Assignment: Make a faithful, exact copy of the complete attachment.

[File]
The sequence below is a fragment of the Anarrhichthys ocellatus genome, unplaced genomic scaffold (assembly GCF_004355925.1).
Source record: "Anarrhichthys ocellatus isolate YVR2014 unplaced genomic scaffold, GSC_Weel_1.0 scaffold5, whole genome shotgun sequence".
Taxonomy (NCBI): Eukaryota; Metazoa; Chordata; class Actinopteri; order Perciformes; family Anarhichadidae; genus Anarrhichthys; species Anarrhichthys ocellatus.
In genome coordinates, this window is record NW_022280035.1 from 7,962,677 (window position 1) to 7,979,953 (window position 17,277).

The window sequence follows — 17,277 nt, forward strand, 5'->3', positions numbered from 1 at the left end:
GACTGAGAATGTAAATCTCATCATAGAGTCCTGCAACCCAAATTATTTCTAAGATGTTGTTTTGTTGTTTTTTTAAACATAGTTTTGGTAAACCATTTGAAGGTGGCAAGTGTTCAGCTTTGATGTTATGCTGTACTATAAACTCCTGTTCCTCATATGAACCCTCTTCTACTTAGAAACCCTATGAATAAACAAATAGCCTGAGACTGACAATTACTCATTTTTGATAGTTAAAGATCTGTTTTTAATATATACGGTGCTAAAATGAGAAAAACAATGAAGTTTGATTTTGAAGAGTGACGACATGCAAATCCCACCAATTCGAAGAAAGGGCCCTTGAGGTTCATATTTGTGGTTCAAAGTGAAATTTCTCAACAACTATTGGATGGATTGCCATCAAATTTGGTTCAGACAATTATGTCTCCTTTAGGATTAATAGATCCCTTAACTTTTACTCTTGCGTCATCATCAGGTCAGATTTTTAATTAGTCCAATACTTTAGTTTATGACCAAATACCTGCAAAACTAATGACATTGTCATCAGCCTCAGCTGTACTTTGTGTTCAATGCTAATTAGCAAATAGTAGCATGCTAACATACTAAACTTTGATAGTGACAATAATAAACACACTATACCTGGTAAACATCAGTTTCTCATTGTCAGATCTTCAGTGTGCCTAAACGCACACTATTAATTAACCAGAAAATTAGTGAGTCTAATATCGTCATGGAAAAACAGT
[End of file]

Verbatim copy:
The sequence below is a fragment of the Anarrhichthys ocellatus genome, unplaced genomic scaffold (assembly GCF_004355925.1).
Source record: "Anarrhichthys ocellatus isolate YVR2014 unplaced genomic scaffold, GSC_Weel_1.0 scaffold5, whole genome shotgun sequence".
Taxonomy (NCBI): Eukaryota; Metazoa; Chordata; class Actinopteri; order Perciformes; family Anarhichadidae; genus Anarrhichthys; species Anarrhichthys ocellatus.
In genome coordinates, this window is record NW_022280035.1 from 7,962,677 (window position 1) to 7,979,953 (window position 17,277).

The window sequence follows — 17,277 nt, forward strand, 5'->3', positions numbered from 1 at the left end:
GACTGAGAATGTAAATCTCATCATAGAGTCCTGCAACCCAAATTATTTCTAAGATGTTGTTTTGTTGTTTTTTTAAACATAGTTTTGGTAAACCATTTGAAGGTGGCAAGTGTTCAGCTTTGATGTTATGCTGTACTATAAACTCCTGTTCCTCATATGAACCCTCTTCTACTTAGAAACCCTATGAATAAACAAATAGCCTGAGACTGACAATTACTCATTTTTGATAGTTAAAGATCTGTTTTTAATATATACGGTGCTAAAATGAGAAAAACAATGAAGTTTGATTTTGAAGAGTGACGACATGCAAATCCCACCAATTCGAAGAAAGGGCCCTTGAGGTTCATATTTGTGGTTCAAAGTGAAATTTCTCAACAACTATTGGATGGATTGCCATCAAATTTGGTTCAGACAATTATGTCTCCTTTAGGATTAATAGATCCCTTAACTTTTACTCTTGCGTCATCATCAGGTCAGATTTTTAATTAGTCCAATACTTTAGTTTATGACCAAATACCTGCAAAACTAATGACATTGTCATCAGCCTCAGCTGTACTTTGTGTTCAATGCTAATTAGCAAATAGTAGCATGCTAACATACTAAACTTTGATAGTGACAATAATAAACACACTATACCTGGTAAACATCAGTTTCTCATTGTCAGATCTTCAGTGTGCCTAAACGCACACTATTAATTAACCAGAAAATTAGTGAGTCTAATATCGTCATGGAAAAACAGT